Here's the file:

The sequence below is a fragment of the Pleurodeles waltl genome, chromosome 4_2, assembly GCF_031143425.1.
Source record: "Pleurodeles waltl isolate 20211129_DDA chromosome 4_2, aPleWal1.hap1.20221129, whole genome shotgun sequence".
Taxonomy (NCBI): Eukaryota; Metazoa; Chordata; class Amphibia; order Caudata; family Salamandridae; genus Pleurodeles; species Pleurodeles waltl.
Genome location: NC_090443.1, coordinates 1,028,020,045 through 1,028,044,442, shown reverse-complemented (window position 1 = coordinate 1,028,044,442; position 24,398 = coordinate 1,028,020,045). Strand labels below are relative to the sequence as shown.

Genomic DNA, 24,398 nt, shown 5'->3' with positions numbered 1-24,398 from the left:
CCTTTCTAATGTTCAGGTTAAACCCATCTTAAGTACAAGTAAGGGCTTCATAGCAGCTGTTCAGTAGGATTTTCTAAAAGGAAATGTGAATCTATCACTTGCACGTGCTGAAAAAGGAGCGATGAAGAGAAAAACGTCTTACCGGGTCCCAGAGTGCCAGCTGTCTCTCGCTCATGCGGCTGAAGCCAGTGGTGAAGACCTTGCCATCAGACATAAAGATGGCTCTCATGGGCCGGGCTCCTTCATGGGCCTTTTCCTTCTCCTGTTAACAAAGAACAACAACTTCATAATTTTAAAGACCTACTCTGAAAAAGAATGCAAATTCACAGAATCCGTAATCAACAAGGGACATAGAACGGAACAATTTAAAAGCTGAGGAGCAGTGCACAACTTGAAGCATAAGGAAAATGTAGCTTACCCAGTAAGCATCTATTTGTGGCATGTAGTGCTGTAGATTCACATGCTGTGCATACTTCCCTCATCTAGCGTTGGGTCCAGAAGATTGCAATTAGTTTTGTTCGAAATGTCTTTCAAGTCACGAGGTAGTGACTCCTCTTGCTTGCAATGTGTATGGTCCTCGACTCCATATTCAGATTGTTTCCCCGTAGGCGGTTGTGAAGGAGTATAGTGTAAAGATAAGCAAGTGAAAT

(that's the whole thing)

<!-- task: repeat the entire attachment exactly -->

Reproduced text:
The sequence below is a fragment of the Pleurodeles waltl genome, chromosome 4_2, assembly GCF_031143425.1.
Source record: "Pleurodeles waltl isolate 20211129_DDA chromosome 4_2, aPleWal1.hap1.20221129, whole genome shotgun sequence".
Taxonomy (NCBI): Eukaryota; Metazoa; Chordata; class Amphibia; order Caudata; family Salamandridae; genus Pleurodeles; species Pleurodeles waltl.
Genome location: NC_090443.1, coordinates 1,028,020,045 through 1,028,044,442, shown reverse-complemented (window position 1 = coordinate 1,028,044,442; position 24,398 = coordinate 1,028,020,045). Strand labels below are relative to the sequence as shown.

Genomic DNA, 24,398 nt, shown 5'->3' with positions numbered 1-24,398 from the left:
CCTTTCTAATGTTCAGGTTAAACCCATCTTAAGTACAAGTAAGGGCTTCATAGCAGCTGTTCAGTAGGATTTTCTAAAAGGAAATGTGAATCTATCACTTGCACGTGCTGAAAAAGGAGCGATGAAGAGAAAAACGTCTTACCGGGTCCCAGAGTGCCAGCTGTCTCTCGCTCATGCGGCTGAAGCCAGTGGTGAAGACCTTGCCATCAGACATAAAGATGGCTCTCATGGGCCGGGCTCCTTCATGGGCCTTTTCCTTCTCCTGTTAACAAAGAACAACAACTTCATAATTTTAAAGACCTACTCTGAAAAAGAATGCAAATTCACAGAATCCGTAATCAACAAGGGACATAGAACGGAACAATTTAAAAGCTGAGGAGCAGTGCACAACTTGAAGCATAAGGAAAATGTAGCTTACCCAGTAAGCATCTATTTGTGGCATGTAGTGCTGTAGATTCACATGCTGTGCATACTTCCCTCATCTAGCGTTGGGTCCAGAAGATTGCAATTAGTTTTGTTCGAAATGTCTTTCAAGTCACGAGGTAGTGACTCCTCTTGCTTGCAATGTGTATGGTCCTCGACTCCATATTCAGATTGTTTCCCCGTAGGCGGTTGTGAAGGAGTATAGTGTAAAGATAAGCAAGTGAAAT